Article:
Promise of unrealistic returns in a short amount of time. If you’re earning fast cash despite low sales, you’re likely receiving returns on people getting recruited to the company. Generating revenue too quickly could be a red flag.

No buy-back system. Pyramid schemes and legitimate multilevel marketing companies both typically require new members to purchase product to sell to consumers. However, reputable companies should offer a buy-back option if you want to leave the business. A company that doesn’t refund members for unsold product may be a part of a pyramid scheme.

High upfront fees. Be wary if the buy-in fee or initial investment seems high or exceeds the value of the products. High upfront fees combined with the lack of a buy-back program could indicate the business is a scam. Legitimate direct selling companies have a median startup fee of $99, according to the Direct Selling Association.

Abstract language. Take note if the company is unclear about processes or structures within the business. Product descriptions, prices and claims may also be vague or questionable. Recruiters could make inflated income claims as well to attract new sellers.

Do your own research rather than relying on what you hear from distributors, Bosley said. They are incentivized to recruit you and may not objectively present information.

“Of course, scheme operators aren’t going to make it easy for you,” she said. “There are layers of rhetoric and that makes it difficult to see the bones of the scheme.”

One way to quickly check a company’s legitimacy would be searching the Direct Selling Association’s database. Although not all existing direct sales companies are listed, a company that is a member of the DSA could be considered a reputable multilevel marketing business.

How to say ‘no’ to a direct sales recruiter

Social media has become a conduit for pyramid schemes. When people are approached about multilevel marketing opportunities, the sales pitch is often coming from someone they know, which can make it difficult to turn down, Bosley said.

“There’s feelings of obligation, allegiance, [of] not wanting to let someone down,” Bosley said. “We underestimate how powerful those kinds of emotions can be.”

The person asking you to join the company could be unknowingly participating in a pyramid scheme. If you’re skeptical about the operation, it’s best to reject them outright in a way you feel comfortable, Bosley said.

“If you give them any room, their incentives just keep coming,” she said.

First, you should be honest about your suspicions that there may be something illegal in the structure of the company. You could take a more thoughtful approach, communicating that you’re concerned about their involvement and well-being. You may want to point out that they could potentially harm others in the recruitment process.

“It doesn’t just affect you; it affects the person who recruited you and it affects the people you pass it on to,” Bosley said.

Request documentation. You could then ask for company documents, such as marketing plans or audited financial statements. The recruiter may not be able to provide this information, but if they can’t get such forms from someone else in the company, you could use that as a reason to reject their offer, Jarvis said.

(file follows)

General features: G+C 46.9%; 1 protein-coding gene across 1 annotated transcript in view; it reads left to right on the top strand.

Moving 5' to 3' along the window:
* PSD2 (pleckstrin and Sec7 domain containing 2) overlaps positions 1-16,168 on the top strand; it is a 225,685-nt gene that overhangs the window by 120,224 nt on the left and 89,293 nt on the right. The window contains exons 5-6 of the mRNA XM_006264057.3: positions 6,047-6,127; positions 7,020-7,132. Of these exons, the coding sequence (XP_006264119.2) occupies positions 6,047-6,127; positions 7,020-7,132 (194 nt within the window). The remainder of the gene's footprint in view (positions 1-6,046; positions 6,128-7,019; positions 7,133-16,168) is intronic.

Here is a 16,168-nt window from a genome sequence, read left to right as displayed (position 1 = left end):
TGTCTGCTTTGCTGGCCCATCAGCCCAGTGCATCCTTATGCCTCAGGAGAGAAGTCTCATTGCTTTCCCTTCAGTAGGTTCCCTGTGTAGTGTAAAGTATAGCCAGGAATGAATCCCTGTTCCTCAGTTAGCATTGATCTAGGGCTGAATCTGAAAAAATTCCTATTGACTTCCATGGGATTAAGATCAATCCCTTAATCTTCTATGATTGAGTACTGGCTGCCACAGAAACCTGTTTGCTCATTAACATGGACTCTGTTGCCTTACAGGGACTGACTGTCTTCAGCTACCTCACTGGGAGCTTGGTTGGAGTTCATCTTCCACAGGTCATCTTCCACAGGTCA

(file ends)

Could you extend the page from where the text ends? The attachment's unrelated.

“Whenever you get strong-arm social pressure, I’d say that’s a red flag,” she said.

Pyramid schemes vs. multi-level marketing companies

If you’re considering getting into the direct sales industry, here’s how to spot a pyramid scheme compared to a multilevel marketing company.

MLM company

Pyramid scheme

Recruitment rewards may be offered, but product sales drive income.

Recruitment is the primary revenue driver.

Buy-back program and exit strategy available for sellers.

No repurchase plan for unused inventory.

Initial investment cost is relative to the value of products.

Steep fees to join the business and receive products.

There is an actual consumer demand for products.

Product descriptions and claims are vague or misleading.

When direct selling could pay off

Not all multilevel marketing companies are pyramid schemes in disguise. A direct sales business could have a lower startup risk and lower cost of entry compared to other business opportunities, like buying a franchise, said Joseph Aquilina, ethics and compliance counsel for the Direct Selling Association. Although the payoff could be miniscule — as low as 70 cents or less per hour — sellers are usually independent contractors and can work on their own schedule.

“This is a very low-cost and low-risk opportunity for people to build their own businesses,” he said.

People often fall prey to pyramid schemes because of a need to supplement their household income, Aquilina said. While direct selling could provide a solution, scams and illegitimate businesses could turn people off the entire industry.

“It can take only a few bad apples to present a reputation challenge for the whole bunch,” he said.

You could also start a hobby-based business to monetize a personal interest. You would be able to follow your entrepreneurial instincts without answering to a larger organization. But getting a business up and running — and reaching profitability — takes time and commitment, even more so than direct selling.

Keep in mind that multilevel marketing depends on sales, and you have to be willing to put in effort to become successful, Jarvis said. Chasing a quick-fix or easy way to make income would likely land you in a pyramid scheme rather than a legitimate company.

“You’re going to be spending a lot more time than you think to make sales,” she said. “Those who are successful are the ones who make it a full-time job.”